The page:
Now call out your friends and family, gather around these beauties and spread out your condiments. I’d like to remain under the belief that fries are a condiment, thankyouverymuch.
I just love it when rolls get that stringy things when pulled. It’s like a little extra insurance that they gonna be oh so tender and moist.
Now dunk that squishy-soft roll into ketchup.
Take a bite, then act excited that there’s a cheeseburger tucked inside, as if you didn’t know.
Wanna see another look at exactly how they’re made?! Check out the video below!
For the Buns:
- 1 pound (450 grams) russet potato, peeled and cut into 1-inch pieces
- 2 tablespoons (1oz/ 28g) unsalted butter, cut into 4 1-inch pieces
- 2 1/4 cups (12 1/3oz/ 350g) flour (preferably bread flour, but I used all purpose)*
- 1 tablespoon (12g) granulated sugar
- 2 teaspoons instant or rapid rise yeast*
- 1 teaspoon salt
- 1 large egg
- 1 egg beaten with 1 tablespoon heavy cream, for brushing on rolls
- 1 tablespoon sesame seeds (optional)
For the Filling:
- 6 uncooked burger patties, (mine were 3 1/2oz/100g each, 4 1/2"/11 1/2cm in diameter), semi-frozen are easiest to cut
- 7 slices of American or burger cheese, each quartered into 4 equal squares
- 27 slices pickles
- Ketchup, mustard and favorite condiments, for serving
For the Buns:
- Place potatoes in medium saucepan and add water just to cover. Bring to boil over high heat; reduce heat to medium-low and simmer until potatoes are cooked through, 8 to 10 minutes. You'll know they're done when a sharp knife goes through the potatoes without any resistance.
- Transfer 5 tablespoons of the potato cooking water to a small bowl to cool. Drain the potatoes, reserving aside a few more tablespoons of the water in another small bowl; you might need them later.
- Return potatoes to the saucepan and place over low heat. Cook, stirring occasionally, until any surface moisture has evaporated and the potatoes look dry, about 1 minute.
- Remove from heat. Process potatoes through ricer or food mill or mash well with potato masher. Measure 1 very firmly packed cup (8oz) of potatoes and transfer to a medium bowl. Stir in butter until melted. Reserve any remaining potatoes for another use.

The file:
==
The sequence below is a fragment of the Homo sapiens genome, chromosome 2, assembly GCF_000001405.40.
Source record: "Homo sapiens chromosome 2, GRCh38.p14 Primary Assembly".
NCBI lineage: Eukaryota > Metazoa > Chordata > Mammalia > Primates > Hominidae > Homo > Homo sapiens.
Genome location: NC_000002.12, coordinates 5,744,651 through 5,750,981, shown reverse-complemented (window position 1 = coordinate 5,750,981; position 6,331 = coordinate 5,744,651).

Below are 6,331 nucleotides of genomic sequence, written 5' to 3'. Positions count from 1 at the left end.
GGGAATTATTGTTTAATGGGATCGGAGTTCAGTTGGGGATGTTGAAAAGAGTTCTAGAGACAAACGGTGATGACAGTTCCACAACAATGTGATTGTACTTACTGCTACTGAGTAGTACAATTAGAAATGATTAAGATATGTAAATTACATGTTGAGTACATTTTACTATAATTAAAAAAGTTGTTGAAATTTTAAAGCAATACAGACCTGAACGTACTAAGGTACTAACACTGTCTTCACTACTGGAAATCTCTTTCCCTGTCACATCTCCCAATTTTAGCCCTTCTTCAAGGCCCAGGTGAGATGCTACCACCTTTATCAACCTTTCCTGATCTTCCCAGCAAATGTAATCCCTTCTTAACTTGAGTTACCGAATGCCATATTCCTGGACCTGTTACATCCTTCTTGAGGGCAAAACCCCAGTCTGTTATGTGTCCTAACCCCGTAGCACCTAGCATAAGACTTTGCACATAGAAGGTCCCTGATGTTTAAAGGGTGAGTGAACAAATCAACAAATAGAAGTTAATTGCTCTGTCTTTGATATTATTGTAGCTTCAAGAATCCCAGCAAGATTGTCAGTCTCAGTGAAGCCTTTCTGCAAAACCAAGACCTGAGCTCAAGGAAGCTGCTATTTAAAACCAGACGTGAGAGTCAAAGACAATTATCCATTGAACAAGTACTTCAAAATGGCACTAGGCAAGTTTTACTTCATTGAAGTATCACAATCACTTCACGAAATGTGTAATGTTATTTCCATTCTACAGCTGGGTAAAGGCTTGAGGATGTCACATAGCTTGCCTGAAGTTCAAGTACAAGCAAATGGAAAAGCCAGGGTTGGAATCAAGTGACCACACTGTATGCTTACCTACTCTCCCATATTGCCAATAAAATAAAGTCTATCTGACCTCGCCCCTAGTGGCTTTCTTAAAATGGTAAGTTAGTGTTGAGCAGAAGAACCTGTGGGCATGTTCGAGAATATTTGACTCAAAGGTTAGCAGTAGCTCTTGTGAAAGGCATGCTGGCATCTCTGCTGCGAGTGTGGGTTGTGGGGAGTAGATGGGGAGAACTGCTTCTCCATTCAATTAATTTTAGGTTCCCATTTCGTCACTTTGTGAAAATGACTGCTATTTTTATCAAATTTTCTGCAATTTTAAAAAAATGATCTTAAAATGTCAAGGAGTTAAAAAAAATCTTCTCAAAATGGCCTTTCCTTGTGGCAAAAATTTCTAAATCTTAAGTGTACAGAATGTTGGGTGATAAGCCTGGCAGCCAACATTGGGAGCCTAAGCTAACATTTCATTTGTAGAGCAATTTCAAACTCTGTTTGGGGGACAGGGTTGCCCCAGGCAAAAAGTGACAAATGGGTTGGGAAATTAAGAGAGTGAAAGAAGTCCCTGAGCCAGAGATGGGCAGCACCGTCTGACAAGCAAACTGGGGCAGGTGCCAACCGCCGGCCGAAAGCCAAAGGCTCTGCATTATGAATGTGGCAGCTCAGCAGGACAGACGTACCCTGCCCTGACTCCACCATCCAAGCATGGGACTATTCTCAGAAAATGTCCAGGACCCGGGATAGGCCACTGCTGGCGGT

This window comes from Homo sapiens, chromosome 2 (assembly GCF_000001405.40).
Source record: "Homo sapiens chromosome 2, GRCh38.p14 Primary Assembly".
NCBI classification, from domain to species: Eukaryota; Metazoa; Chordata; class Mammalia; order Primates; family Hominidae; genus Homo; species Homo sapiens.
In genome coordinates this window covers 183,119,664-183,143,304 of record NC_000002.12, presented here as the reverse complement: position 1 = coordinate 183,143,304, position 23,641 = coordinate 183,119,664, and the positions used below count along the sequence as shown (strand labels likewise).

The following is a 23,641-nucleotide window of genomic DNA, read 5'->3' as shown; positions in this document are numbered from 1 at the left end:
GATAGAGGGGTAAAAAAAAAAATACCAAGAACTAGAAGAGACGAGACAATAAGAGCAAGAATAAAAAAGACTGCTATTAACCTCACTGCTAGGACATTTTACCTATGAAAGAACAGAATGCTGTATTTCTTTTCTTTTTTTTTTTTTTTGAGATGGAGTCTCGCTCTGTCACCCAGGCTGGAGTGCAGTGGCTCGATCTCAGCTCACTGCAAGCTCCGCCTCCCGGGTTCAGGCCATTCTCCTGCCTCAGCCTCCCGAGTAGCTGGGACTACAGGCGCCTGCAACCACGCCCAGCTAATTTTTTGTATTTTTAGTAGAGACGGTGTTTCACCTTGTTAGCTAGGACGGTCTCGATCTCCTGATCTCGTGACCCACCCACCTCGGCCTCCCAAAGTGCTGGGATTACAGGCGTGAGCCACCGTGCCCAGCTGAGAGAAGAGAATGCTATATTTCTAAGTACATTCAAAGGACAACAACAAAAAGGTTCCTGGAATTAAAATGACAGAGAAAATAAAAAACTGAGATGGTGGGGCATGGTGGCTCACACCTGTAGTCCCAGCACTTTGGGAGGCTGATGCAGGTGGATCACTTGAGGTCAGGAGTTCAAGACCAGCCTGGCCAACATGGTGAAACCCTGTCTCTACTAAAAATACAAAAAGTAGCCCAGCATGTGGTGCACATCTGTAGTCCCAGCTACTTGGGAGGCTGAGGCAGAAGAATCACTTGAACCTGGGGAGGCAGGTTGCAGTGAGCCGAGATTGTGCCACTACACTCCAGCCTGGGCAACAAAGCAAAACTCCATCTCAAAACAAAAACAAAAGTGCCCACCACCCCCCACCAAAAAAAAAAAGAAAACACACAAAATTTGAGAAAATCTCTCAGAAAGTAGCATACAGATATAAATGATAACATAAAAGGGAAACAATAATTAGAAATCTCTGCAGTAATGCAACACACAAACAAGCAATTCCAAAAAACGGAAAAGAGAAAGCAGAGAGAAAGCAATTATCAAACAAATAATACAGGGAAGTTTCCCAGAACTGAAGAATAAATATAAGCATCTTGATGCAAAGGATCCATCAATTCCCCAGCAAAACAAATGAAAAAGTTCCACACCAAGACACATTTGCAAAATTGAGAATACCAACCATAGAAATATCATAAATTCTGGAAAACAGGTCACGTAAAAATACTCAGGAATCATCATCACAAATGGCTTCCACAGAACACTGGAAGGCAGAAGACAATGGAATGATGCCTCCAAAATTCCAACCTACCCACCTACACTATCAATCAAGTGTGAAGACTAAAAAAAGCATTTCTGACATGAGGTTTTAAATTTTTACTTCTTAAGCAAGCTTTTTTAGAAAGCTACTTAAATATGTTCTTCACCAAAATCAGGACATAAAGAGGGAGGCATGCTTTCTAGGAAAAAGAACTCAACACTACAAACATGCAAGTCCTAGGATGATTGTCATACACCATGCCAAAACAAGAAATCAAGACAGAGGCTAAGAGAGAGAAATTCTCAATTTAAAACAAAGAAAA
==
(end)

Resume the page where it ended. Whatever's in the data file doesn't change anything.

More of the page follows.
- In the bowl of a standing mixer (or a large bowl if kneading by hand) whisk together the flour, sugar, yeast and salt.
- Add warm potato mixture to flour mixture and work it in with hands until well combined (some large lumps are OK)
- Add the egg and the reserved 5 tablespoons of potato water; mix with dough hook (or wooden spoon) on low speed until dough is soft and slightly sticky, 8 to 10 minutes. The dough will start out looking very dry and tough and having a hard time getting kneaded, but it will soften and get stickier as the mixing progresses. When finished kneading, the dough should stick to the bottom of the mixing bowl but clears out the sides and feel tacky. If the dough feels dry and not tacky to the touch, add a little bit of the extra potato water to soften it up.
- Shape the dough into a ball and place in a lightly oiled container, flipping and turning once to get it well oiled. Cover tightly with plastic wrap and allow to rise in a *warm place until almost doubled in size, 30 to 40 minutes.
- Meanwhile cut and cook burgers, as directed below.
- Turn out the dough onto work surface, dusting with flour ONLY if dough is too sticky to handle comfortably. Pat gently into an 8inch square of even thickness. Using bench knife or chef's knife, cut the dough into 9 equal piece (3 rows by 3 rows). Separate pieces and cover loosely with plastic. Working with one piece at a time, while the rest is covered, cut each piece into 3 pieces, ending up with 27 (1oz) pieces. Return all pieces under the plastic to prevent dough from drying out.